Building a chair for Frank Lloyd Wright’s Affleck House—celebrated this month in a 70th Anniversary Exhibition at the UTLC Gallery and Architecture Gallery, Lawrence Technological University, opening April 20, 2011—is no small task; although, a small team of graduate students from LTU’s makeLab are taking it on. Under Professor Jim Steven’s guidance, Ali Alwayel and Shawn Calvin are designing a new chair, influenced by Wright’s Usonian design, to be digitally fabricated.
Its historic context and the fact that the house was designed by the most significant American architect of the 20th Century dictates an extremely sensitive approach to the design. A recent critique of the new chair’s design by Lesa Rozmarek, an experienced historic architectural consultant, alerted the team to the nuances of the U.S. Secretary of the Interior’s Standards for Treatment of Historic Properties relative to their Rehabilitation,
“ Design for the Replacement of Missing Historic Features
Designing and installing a new interior feature… The design may be a restoration based on historical, pictorial, and physical documentation; or be a new design that is compatible with the historic character of the building, district, or neighborhood.
Creating a false historical appearance because the replaced feature is based on insufficient physical, historical, and pictorial documentation or on information derived from another building.
Introducing a new interior feature or finish that is incompatible with the scale, design, materials, color, and texture of the surviving interior features and finishes.
So, what this means is that the chairs – even though there is at least one in existence, should NOT be replicated. The treatment of rehabilitation strongly recommends that there be NO replication because it creates a false sense of history. Therefore, you [Ali & Shawn ] are in a really great position to get into the mind of FLLW to design the chair that he would have designed in 2011 using the CNC machine.”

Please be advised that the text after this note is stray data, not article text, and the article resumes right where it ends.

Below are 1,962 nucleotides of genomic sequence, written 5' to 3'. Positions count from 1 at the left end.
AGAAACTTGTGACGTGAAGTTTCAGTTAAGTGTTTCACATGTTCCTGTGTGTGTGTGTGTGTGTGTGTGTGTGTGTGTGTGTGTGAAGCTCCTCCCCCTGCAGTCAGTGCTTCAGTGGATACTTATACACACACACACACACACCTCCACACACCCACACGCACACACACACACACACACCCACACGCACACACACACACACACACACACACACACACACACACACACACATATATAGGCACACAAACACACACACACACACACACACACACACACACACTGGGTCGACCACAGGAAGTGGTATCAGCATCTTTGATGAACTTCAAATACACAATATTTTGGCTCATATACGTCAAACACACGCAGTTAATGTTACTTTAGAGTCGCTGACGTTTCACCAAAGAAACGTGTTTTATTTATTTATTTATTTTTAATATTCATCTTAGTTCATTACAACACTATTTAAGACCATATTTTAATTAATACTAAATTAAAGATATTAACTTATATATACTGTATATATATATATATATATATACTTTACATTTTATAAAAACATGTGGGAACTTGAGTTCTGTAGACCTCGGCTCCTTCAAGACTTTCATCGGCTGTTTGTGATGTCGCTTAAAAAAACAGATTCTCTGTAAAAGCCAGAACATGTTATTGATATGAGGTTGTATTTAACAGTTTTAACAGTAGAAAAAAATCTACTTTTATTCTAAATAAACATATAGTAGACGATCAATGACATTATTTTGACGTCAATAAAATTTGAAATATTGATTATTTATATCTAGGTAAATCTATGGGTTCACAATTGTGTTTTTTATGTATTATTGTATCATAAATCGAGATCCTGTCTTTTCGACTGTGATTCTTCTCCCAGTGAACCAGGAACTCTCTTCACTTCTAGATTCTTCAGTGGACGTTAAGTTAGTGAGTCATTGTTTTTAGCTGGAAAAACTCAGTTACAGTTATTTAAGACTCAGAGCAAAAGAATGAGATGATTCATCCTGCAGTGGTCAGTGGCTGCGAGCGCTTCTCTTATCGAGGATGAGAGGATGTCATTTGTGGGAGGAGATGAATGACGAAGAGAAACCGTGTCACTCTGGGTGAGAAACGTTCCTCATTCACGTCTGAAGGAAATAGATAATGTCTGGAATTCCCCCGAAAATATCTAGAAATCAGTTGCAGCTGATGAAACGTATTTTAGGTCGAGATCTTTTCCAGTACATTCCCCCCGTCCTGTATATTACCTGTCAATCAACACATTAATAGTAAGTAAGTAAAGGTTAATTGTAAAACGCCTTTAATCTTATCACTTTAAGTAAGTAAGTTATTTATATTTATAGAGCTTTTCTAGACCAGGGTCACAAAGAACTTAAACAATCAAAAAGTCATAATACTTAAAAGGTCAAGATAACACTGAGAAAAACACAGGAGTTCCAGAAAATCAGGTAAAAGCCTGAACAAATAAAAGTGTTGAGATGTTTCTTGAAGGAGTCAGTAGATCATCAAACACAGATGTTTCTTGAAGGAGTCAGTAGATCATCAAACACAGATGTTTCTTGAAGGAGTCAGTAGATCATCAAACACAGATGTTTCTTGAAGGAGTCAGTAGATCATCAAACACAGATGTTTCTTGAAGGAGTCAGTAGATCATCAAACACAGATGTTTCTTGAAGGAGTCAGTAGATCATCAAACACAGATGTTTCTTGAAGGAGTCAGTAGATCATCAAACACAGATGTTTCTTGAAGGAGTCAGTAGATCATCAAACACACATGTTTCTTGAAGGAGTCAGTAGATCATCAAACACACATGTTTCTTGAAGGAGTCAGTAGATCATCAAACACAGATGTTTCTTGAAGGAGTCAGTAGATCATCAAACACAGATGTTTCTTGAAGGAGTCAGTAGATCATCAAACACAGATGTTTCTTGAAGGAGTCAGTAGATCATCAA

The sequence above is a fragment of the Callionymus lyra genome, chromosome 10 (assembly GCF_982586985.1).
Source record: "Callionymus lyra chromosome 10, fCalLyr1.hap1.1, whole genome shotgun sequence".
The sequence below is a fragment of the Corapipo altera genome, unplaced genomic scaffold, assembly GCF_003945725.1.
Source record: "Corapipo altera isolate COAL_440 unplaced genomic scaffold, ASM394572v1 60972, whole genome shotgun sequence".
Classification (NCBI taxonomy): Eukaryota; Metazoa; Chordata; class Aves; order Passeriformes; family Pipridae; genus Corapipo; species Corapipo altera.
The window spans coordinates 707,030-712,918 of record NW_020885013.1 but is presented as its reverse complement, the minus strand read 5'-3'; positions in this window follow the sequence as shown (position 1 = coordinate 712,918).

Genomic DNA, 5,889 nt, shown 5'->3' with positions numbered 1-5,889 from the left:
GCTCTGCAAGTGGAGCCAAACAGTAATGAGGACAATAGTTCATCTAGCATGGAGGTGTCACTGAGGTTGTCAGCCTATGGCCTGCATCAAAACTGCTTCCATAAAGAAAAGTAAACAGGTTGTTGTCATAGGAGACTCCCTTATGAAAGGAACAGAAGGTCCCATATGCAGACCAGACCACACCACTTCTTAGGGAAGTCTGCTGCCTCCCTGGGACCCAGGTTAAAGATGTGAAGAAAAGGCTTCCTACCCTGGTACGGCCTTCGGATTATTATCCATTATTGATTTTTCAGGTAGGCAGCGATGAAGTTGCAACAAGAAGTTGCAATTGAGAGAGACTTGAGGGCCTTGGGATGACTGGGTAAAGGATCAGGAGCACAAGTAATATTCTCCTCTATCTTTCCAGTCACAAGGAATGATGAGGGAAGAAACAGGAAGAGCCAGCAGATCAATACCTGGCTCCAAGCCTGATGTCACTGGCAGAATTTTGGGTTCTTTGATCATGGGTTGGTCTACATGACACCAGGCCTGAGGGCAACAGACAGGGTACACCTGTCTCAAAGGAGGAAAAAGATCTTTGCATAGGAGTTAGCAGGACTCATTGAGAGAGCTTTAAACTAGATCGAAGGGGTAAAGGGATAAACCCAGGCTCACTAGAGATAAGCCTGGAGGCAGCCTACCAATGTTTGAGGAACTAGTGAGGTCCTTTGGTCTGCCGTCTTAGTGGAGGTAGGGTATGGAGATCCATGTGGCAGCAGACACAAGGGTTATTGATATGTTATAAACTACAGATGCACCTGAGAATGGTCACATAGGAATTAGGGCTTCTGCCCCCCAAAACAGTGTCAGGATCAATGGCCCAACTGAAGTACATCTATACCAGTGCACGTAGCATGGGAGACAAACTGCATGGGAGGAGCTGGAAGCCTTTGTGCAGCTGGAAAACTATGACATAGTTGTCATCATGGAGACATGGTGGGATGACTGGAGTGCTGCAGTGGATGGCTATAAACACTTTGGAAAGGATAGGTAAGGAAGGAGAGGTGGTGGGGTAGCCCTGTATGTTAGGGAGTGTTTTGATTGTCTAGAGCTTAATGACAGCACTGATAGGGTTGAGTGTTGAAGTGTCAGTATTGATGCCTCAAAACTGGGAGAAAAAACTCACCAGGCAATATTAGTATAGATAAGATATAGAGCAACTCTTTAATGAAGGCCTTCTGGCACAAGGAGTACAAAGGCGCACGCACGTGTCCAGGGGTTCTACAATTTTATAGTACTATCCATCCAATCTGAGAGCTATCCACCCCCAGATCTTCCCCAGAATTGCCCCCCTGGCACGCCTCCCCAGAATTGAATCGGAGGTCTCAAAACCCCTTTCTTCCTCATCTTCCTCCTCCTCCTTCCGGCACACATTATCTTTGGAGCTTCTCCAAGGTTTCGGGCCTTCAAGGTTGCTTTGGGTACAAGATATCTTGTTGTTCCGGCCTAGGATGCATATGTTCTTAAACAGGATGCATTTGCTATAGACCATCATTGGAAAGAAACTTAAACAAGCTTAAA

The design style of any period is indicative of human spirit and the technology of the time. This was a theme expressed throughout Wright’s career. Wright himself embraced the machine as an important aesthetic driver of modern design. However, this is not to say that he embraced a machine aesthetic or mechanistic design. Instead, his “organic” design philosophy presented a more fluid approach to the incorporation of technology and its application as an aesthetic driver. During “Machinery, Materials and Men,” the first of Wrights’ six lectures in his “Being the Kahn Lecture Series“, Princeton, NJ. 1930, Wright discussed the role of the machine in modern architecture, and his later Usonian residential designs-of which the Affleck House is one of-incorporate ideas of industrial process in their making.
The chair’s joinery is influenced by Asian wood work detailing, which seems appropriate given that Wright himself was an aficionado of Asian art, design, and architecture. The chair design will continue to evolve over the next several weeks with a final prototype being produced for display at the Exhibition later in the month and followed by a short production run of 12 chairs which will be used at the Affleck house for large events such as dinners, board meetings, etc.